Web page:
Profile: Jeremy Gilley

The man marketing world peace

App obsession asks the question: 'Do many marketers get mobile?'

In yesterday’s ‘2012: The year in digital’ round up my colleague Lara O’Reilly quite rightly pointed out that mobile is no longer a siloed discipline within digital marketing mainly due to the ubiquity of smartphones.

Ronan Shields

With brands of the stature of Coca-Cola, Burberry and Google now professing to be “mobile first” the awakening to the rising tide of such devices is certainly to be lauded. In fact pretty much all brands will pay lip service to the importance of mobile, but I can’t help think there’s an element of “me too” with all of this.

After all, who’s going to tell someone like Google that they don’t know what they’re talking about when it comes to consumer habits on the word wide web? The fact that mobile is occupying the minds of many marketers is certainly true but why I can’t help but wonder if their priorities are in the right order.

Many agency contacts have told me that when trying to compose a clients’ comprehensive mobile strategy the question of “what are we going to do about apps?” comes up all too often and early in the conversation. And as anybody who works in the world of client services will tell you, it’s hard to change a client’s mind once they have it set on something.

However, the folly in taking care of your mobile audience by simply launching an app is demonstrated by a piece of research from the Direct Marketing Association (DMA) we covered yesterday which reveals that search tops app usage on smartphones.

In the study, the DMA revealed that mobile users prefer using search over branded apps for discovering new information on products and services with 40 per cent of using a search engine to do so. This is compared to 37 per cent who use their apps for the same purpose. The difference is small but significant.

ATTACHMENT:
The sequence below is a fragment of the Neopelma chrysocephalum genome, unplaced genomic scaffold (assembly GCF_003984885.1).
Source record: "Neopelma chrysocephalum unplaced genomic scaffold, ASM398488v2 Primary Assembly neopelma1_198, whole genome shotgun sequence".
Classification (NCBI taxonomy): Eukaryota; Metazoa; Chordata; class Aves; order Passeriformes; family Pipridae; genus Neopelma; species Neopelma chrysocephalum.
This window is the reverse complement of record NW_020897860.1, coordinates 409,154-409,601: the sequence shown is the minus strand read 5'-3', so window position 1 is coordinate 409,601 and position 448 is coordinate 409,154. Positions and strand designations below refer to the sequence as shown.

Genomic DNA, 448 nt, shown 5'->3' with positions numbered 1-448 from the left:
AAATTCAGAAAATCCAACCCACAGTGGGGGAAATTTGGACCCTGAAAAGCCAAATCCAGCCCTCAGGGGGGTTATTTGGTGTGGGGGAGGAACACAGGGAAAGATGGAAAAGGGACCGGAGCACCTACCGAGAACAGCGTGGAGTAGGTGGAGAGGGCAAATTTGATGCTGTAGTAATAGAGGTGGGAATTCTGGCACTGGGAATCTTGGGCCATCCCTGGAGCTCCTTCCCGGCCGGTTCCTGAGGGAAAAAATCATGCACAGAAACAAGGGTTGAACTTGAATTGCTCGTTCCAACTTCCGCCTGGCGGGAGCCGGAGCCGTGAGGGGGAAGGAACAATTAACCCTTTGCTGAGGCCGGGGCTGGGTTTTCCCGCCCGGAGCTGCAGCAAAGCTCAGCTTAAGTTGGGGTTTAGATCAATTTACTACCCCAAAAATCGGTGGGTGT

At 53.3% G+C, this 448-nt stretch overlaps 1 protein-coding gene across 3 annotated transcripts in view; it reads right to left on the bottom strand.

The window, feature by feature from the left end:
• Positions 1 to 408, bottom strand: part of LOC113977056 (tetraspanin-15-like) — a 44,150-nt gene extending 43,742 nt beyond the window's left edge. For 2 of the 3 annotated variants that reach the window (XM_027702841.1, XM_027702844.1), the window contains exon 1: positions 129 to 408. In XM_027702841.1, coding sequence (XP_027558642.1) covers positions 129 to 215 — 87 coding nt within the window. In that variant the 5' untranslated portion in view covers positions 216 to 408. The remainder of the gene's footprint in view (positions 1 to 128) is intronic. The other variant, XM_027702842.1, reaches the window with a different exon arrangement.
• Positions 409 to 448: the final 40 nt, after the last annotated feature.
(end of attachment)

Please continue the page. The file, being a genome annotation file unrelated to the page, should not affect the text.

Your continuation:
This is made even more alarming when you consider that in October the IAB published a study claiming that just 37 of the top 100 advertisers have mobile-optimised sites – a recipe for high drop off rates if ever there was one.

Plus I’d be willing to put my neck on the line and say that many more of the top 100 advertisers have branded apps but no mobile website, the anecdotal evidence I’ve heard would certainly suggest that.

No matter how we try to rationalise the reasons that most big brands don’t have mobile optimised sites, with many opting for ephemeral apps instead, the fact is most of them are now behind the curve.

Consumer adoption of mobile media has caught most of us unawares. But that doesn’t mean brands should go for the easy option and launch an app to placate their CMO instead.

A well rounded mobile strategy developed to cater for consumers’ needs will bring better return in the long-run than a shiny new app.

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